2 Lawsuits Filed Against Convicted Ex-MPD Officer Derek Chauvin, Alleging Excessive Force In 2017
MINNEAPOLIS (WCCO) -- Two federal lawsuits have been filed against former Minneapolis police officer Derek Chauvin, accusing him of using excessive force in 2017.
Chauvin is currently serving a prison sentence of over 20 years for murdering George Floyd during an arrest in May 2020.
Now, two lawsuits, which were filed Tuesday, allege that Chauvin used excessive force three years before Floyd's murder, including on one person who was 14 years old at the time. Seven additional MPD officers and the City of Minneapolis are also named in the lawsuit.
Both lawsuits say Chauvin "actively sought to prey on complaint Black arrestees," including Floyd and the plaintiffs, identified in court documents as John Pope and Zoya Code.
According to the lawsuit, similar to Floyd's fatal arrest, Chauvin used his knee to restrain Pope and Code during their arrests, along with other excessive force.
- John Pope Lawsuit
- Zoya Code Lawsuit
Pope, who was 14 at the time of his arrest, said Chauvin struck him several times with a flashlight before restraining him. Chauvin then held Pope down in the prone position for 15 minutes, the lawsuit said.
"It took George Floyd dying for somebody to look into it," Pope said at a press conference Tuesday. "You look at a police department to protect you but they did the complete opposite."
In Code's arrest, the lawsuit alleges that Chauvin used his knee on her neck, and remained there for 4 minutes and 41 seconds. Another officer at the scene failed to intervene and the incident was captured on police body cameras, the lawsuit said.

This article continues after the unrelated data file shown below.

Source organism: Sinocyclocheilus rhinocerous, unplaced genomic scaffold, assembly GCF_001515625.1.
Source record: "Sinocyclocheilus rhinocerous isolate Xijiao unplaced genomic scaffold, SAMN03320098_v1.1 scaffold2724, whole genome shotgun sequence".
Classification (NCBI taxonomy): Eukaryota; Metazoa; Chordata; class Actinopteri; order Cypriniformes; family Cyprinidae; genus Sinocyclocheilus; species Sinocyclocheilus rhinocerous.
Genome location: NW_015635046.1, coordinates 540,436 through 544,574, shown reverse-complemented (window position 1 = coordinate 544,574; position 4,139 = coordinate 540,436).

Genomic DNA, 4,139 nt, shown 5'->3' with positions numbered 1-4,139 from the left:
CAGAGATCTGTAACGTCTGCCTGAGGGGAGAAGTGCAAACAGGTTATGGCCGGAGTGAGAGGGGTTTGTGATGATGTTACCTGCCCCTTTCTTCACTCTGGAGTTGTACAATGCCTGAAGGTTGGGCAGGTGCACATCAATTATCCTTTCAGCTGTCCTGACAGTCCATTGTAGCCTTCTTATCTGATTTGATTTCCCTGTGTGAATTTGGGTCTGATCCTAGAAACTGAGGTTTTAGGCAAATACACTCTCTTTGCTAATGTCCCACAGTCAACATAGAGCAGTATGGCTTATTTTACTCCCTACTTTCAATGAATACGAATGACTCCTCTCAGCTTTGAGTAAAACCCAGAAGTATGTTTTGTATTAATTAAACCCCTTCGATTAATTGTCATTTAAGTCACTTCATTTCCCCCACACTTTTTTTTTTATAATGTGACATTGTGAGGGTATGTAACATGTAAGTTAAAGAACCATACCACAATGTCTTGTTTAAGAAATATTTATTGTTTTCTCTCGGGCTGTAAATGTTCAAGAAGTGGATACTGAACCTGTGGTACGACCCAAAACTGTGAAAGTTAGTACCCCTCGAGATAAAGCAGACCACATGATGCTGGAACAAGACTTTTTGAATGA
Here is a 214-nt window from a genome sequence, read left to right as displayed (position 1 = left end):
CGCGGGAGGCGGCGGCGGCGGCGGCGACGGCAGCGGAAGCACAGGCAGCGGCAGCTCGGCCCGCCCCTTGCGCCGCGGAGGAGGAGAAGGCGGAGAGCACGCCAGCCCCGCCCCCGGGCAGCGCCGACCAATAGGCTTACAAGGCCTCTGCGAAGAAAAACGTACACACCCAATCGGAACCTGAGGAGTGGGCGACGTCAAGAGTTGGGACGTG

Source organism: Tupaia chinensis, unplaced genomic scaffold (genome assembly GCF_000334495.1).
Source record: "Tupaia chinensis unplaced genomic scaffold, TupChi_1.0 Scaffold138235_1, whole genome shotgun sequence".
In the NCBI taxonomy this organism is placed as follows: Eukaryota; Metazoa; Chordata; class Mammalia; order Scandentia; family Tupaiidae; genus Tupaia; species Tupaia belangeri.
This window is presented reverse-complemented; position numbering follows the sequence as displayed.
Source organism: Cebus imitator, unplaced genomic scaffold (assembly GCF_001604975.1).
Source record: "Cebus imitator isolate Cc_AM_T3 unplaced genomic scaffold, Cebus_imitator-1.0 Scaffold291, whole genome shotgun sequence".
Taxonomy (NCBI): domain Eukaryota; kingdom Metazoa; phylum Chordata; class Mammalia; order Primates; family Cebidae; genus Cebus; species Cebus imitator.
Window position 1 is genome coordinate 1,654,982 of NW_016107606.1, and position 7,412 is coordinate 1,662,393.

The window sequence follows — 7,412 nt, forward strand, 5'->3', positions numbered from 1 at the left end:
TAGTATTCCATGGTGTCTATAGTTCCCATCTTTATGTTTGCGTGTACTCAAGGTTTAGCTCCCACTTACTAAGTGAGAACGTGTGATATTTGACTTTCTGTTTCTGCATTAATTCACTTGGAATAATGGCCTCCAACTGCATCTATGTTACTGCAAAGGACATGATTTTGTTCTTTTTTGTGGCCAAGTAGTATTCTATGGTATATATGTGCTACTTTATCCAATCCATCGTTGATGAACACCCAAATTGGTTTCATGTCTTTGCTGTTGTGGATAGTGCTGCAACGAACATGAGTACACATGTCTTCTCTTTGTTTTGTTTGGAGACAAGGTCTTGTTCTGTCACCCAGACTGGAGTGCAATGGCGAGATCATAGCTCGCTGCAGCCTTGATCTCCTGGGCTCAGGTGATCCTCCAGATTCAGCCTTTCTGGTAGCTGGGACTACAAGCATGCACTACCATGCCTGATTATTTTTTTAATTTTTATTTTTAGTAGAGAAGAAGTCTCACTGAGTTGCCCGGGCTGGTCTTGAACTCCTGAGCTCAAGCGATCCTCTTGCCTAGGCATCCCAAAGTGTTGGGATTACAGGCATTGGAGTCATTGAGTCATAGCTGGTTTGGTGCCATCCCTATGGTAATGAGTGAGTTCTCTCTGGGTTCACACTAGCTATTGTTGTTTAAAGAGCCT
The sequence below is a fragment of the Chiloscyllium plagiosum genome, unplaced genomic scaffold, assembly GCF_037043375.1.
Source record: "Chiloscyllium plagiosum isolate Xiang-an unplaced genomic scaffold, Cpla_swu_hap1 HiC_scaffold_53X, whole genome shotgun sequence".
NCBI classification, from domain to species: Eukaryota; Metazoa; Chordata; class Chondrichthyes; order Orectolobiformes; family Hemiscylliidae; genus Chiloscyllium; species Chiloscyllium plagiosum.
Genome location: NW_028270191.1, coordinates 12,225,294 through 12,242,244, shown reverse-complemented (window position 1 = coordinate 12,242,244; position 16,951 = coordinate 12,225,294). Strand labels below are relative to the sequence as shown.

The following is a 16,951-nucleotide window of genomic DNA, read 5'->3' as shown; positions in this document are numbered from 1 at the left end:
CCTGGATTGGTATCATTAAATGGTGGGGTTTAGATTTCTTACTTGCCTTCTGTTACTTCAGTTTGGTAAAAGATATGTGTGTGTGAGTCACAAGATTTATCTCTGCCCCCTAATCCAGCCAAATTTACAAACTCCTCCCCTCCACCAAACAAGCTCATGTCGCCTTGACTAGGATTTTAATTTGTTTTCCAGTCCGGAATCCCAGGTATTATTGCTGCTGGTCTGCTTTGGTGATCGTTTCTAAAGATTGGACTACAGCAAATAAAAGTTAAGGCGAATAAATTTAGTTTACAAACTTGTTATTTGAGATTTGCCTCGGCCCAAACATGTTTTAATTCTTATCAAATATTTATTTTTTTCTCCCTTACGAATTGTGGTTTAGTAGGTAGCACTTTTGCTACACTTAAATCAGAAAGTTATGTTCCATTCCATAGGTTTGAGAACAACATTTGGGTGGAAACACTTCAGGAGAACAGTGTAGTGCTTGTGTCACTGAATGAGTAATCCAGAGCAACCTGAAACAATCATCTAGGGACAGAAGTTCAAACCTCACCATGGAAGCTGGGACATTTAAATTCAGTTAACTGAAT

"It was the same officer. This can't be happening," Code said. "We have a long road ahead, this is just a starting point."
The lawsuit further alleges that two sergeants with MPD later approved Chauvin's use of force in these two incidents. Pope and Code's lawyers argue that, as a result, Chauvin was able to continue his unchecked use of excessive force when he encountered Floyd in 2020.
"We called it torture, we called it subjugation, and we meant it," said Attorney Bob Bennett, who is representing both plaintiffs. "Had be been terminated in 2017, I guess George would be alive and the city would not have burned."
The lawsuits are seeking monetary damages for the injuries suffered by Pope and Code "as a result of the gratuitous use of excessive force" by Chauvin.
Pope, Code and their lawyers held a press conference Tuesday afternoon to discuss the lawsuit and Chauvin's "racist policing and unchecked use of excessive force." At the press conference, images of body cameras were shared, showing Code's arrest.
Code's arrest occurred on June 25, 2017 and Pope's arrest occurred on Sept. 5, 2017.
Interim City Attorney Peter Ginder released this statement about the lawsuits: "The incidents involving John Pope and Zoya Code are disturbing. We intend to move forward in negotiations with the Plaintiffs on these two matters and hope we can reach a reasonable settlement. If a settlement cannot be reached on one or both lawsuits, the disputes will have to be resolved through the normal course of litigation."
Selwyn Jones, George Floyd's uncle, says he understands the trauma.
"With all the evidence that they've got against Chauvin, I reckon they might as well just set a court date … and ask them how much they want," Jones said.
The City of Minneapolis settled with Floyd's family for $27 million.
Three of the seven other officers named in the lawsuits still work for MPD.
Mayor Jacob Frey told WCCO that he directed Interim Chief Amelia Huffman to reopen the investigation into Pope's case. He says an investigation into Code's is ongoing.
In late April, Chauvin appealed his state conviction for murder in the killing of Floyd, arguing that jurors were intimidated by protests and prejudiced by pretrial publicity.
Floyd died on May 25, 2020, after Chauvin pinned the Black man to the ground with his knee on his neck for 9 minutes, 29 seconds. Floyd had been accused of passing a counterfeit $20 bill at a convenience store. Two other fired officers face state trial this summer after being convicted in federal court earlier this year of violating Floyd's civil rights. Thomas Lane pleaded guilty in his state trial earlier this month.
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